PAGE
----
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ARS Home » Northeast Area » Beltsville, Maryland (BARC) » Beltsville Agricultural Research Center » Adaptive Cropping Systems Laboratory » Research » Research Project #430993

Research Project: Environmental and Plant Factors That Influence Trace Element Bioavailability in Food Crops

Location: Adaptive Cropping Systems Laboratory

2018 Annual Report

1a. Objectives (from AD-416):
Objective 1: Characterize effects of flood and soil management on As (inorganic and total) and Cd accumulation in rice grain. 1A: Does alternate wetting and drying (AWD) irrigation management reliably lower inorganic As (iAs) in rice grain without causing excessive grain Cd in rice genotypes? 1B: Develop extraction and analysis methods to rapidly measure the inorganic As (iAs) in rice grain samples. Objective 2: Characterize competition of other cations with Cd accumulation by rice and vegetables. 2A: Clarify whether increased Zn2+ activity reduces Cd2+ accumulation by spinach, lettuce and rice and whether plant Zn deficiency causes up-regulation of Zn transporters which increases uptake of Zn and Cd compared to Zn-sufficient crops. 2B: Clarify whether increased manganese (Mn2+) is more important than Zn2+ in inhibiting uptake of Cd2+ by rice and vegetables from nutrient solutions with environmentally relevant activity of Cd2+. Objective 3: Characterize effects of soil amendments on Pb, Cd and As accumulation by garden crops to improve advice to urban gardeners regarding risk reduction for contaminated urban soils. 3A: Characterize the effects of soil amendments and mulch on Pb and Cd accumulation by garden crops from contaminated urban garden soils. 3B: Characterize the effects of soil amendments on Pb and Cd accumulation by crops grown in contaminated urban gardens. Objective 4: Continue evaluation of the effects of crop species and crop Zn on bioavailability of crop Cd to animals. Test whether crop Zn concentration and crop species affect the bioavailability of crop Cd to monogastric animals in order to clarify if crop species and crop Zn should be included in technically valid limits for Cd in crops.

1b. Approach (from AD-416):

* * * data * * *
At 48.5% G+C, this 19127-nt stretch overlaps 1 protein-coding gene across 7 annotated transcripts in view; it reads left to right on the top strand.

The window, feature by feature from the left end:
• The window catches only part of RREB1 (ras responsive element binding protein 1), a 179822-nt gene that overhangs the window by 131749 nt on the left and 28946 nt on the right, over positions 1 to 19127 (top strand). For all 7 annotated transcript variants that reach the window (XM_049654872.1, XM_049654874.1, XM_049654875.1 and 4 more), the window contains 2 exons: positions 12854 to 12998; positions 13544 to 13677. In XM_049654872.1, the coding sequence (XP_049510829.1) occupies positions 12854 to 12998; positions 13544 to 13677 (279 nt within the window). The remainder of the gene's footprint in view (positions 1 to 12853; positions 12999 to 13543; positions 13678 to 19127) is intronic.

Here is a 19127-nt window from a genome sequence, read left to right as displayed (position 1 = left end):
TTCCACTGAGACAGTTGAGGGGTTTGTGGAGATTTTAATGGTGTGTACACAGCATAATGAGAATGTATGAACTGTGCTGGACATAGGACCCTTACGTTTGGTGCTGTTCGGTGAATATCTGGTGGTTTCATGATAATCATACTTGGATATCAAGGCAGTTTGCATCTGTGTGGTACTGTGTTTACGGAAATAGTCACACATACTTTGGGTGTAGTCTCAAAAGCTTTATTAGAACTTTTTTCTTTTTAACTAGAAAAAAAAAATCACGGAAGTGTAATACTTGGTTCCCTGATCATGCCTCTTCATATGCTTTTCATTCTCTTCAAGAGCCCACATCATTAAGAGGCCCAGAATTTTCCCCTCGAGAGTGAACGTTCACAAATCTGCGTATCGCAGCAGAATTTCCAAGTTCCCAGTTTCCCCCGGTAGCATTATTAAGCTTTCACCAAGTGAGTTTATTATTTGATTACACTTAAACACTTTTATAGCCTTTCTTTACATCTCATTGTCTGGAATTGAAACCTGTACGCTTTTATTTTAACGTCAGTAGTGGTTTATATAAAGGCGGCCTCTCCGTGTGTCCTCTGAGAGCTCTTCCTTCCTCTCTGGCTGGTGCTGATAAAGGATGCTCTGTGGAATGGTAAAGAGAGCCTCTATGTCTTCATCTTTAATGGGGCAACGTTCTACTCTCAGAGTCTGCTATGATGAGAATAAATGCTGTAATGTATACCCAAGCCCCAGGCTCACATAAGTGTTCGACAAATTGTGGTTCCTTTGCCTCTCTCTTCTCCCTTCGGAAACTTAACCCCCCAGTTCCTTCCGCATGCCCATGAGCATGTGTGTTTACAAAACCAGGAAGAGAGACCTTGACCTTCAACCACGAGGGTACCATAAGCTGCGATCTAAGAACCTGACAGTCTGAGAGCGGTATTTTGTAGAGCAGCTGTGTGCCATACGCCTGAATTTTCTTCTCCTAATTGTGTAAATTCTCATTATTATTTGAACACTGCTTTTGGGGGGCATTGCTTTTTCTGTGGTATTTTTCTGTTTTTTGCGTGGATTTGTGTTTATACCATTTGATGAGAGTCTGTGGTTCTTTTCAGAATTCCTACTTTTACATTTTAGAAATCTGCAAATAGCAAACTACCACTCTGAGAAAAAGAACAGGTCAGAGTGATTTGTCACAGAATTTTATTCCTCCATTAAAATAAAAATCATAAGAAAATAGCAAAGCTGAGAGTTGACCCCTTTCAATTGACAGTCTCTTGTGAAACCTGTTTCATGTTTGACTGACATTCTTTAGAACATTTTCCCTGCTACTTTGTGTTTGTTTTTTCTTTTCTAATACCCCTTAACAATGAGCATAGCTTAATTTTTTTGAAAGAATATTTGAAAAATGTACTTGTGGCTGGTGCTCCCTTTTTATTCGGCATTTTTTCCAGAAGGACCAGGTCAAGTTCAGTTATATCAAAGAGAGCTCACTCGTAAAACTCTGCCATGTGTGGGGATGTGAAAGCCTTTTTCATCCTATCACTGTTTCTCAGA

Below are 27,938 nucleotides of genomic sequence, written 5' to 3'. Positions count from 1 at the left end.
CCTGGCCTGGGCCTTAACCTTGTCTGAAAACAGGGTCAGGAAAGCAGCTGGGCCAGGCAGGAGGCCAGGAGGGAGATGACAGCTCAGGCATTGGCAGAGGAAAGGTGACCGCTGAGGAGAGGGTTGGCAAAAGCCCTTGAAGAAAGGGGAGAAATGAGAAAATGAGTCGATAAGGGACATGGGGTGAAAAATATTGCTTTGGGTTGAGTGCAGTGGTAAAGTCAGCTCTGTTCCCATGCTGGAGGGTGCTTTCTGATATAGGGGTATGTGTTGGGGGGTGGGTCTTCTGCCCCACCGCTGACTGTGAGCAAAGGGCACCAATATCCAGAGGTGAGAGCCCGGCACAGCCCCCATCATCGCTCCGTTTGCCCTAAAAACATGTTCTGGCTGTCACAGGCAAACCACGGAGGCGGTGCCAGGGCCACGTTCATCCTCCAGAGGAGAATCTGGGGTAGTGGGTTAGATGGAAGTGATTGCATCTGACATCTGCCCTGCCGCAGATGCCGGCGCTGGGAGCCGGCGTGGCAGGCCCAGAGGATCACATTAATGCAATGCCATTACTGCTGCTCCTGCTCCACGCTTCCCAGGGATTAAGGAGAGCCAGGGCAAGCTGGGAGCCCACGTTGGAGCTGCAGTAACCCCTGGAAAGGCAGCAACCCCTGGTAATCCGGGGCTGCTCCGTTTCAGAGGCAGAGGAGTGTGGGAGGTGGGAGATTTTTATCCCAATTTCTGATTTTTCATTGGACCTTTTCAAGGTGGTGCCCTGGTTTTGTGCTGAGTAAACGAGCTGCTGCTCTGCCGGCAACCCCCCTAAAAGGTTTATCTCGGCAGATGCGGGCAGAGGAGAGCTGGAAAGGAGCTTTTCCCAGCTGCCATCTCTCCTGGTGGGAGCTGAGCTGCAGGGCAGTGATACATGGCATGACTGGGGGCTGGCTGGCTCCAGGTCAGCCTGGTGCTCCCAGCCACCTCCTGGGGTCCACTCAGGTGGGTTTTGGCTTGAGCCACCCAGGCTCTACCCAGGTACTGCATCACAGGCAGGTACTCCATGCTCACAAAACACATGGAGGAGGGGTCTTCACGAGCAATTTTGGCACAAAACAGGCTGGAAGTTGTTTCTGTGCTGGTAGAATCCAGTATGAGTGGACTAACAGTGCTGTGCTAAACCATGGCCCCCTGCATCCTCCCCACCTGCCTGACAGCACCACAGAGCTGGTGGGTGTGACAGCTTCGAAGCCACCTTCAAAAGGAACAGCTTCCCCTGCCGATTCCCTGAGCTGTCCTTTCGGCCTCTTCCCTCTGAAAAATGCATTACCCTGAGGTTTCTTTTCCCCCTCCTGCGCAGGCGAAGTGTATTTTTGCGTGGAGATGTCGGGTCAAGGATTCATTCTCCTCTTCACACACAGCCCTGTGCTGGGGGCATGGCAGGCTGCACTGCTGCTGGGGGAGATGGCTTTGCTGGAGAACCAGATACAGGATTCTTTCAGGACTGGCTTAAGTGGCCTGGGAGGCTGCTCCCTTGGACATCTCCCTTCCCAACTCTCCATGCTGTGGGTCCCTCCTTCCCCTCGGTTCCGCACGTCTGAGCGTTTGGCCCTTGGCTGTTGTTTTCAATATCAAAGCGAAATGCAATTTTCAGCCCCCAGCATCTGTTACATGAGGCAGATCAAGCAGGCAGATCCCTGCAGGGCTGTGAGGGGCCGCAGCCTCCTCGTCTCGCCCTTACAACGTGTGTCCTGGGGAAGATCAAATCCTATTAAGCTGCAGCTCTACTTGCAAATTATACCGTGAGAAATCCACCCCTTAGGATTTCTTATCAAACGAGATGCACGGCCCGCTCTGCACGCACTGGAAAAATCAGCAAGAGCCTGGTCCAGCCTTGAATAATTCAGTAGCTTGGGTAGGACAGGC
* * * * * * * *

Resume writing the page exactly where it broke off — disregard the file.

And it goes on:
Because rice accumulates higher levels of inorganic As (iAs) than other crops, regulations are being imposed on iAs in rice grain which are lower than achieved by some growers. More aerobic soil management both lowers grain iAs and increases grain Cd. In order to identify methods to produce rice with lower levels of iAs, samples of rice grain from cooperators’ field tests of the effect of irrigation management, genetic variation, and soil amendment application will be analyzed for iAs and Cd (which may be increased by aerobic soil management to lower grain iAs). Previous methods for analysis of iAs in rice were so expensive that few samples could be evaluated to identify the needed genetic variation and irrigation management variation needed to lower grain iAs. An improved method for simple analysis of iAs using hydride generation from only iAs in samples was developed and will be validated by an international inter-laboratory project. Simpler and faster methods to extract iAs and Cd from rice flour will be evaluated so that market demanded analyses might be made available to the industry. Chelator-buffered nutrient solution methods will be developed to test the competition among elements for absorption of Cd by rice and spinach using levels of Cd, Mn and Zn chemical activity in the solution similar to soil solution. Recent studies indicated that Cd is absorbed on a Mn transporter in rice, but a Zn transporter in other species. Flooded soil production increases dissolved Mn but reduces dissolved Zn in rice soils until fields are drained; after drainage, much higher Cd absorption can occur. Cooperators field tests of irrigation management which limits both As and Cd in grain will be investigated. In other soils, crop Cd accumulation may exceed allowable limits in spinach and lettuce. High natural soil Cd and low Zn in spinach production fields in California allows excessive Cd accumulation in spinach and lettuce. Characterizing the direct competition among these trace elements in representative crop species will clarify needed management changes to limit Cd accumulation by both crop groups. Besides testing direct inhibition of Cd uptake by Zn and Mn in both species, the effect of Mn and Zn deficiency on up-regulation of the uptake rate of Cd will be evaluated. The potential utility of soil amendments on uptake of Pb, Cd and As by garden crops, and bioaccessibility of soil Pb to mammals will be evaluated both in the greenhouse, and when improved methods have been identified, will be tested in cooperating urban gardens with high soil Pb, Cd or As. Because food Cd limits presently do not consider variation in Cd bioavailability among crops, or the effect of crop Zn on Cd bioavailability, the effect of usual co-contaminating Zn on accumulation of diet Cd by weanling pigs will be tested with diets containing 20% Romaine lettuce or spinach. Bioavailability will be evaluated by analyzing duodenum, liver and kidney from test animals. These studies should provide evidence that the effect of Zn on Cd absorption, and effect of spinach oxalate on Cd absorption should be included in international regulation of Cd in crops.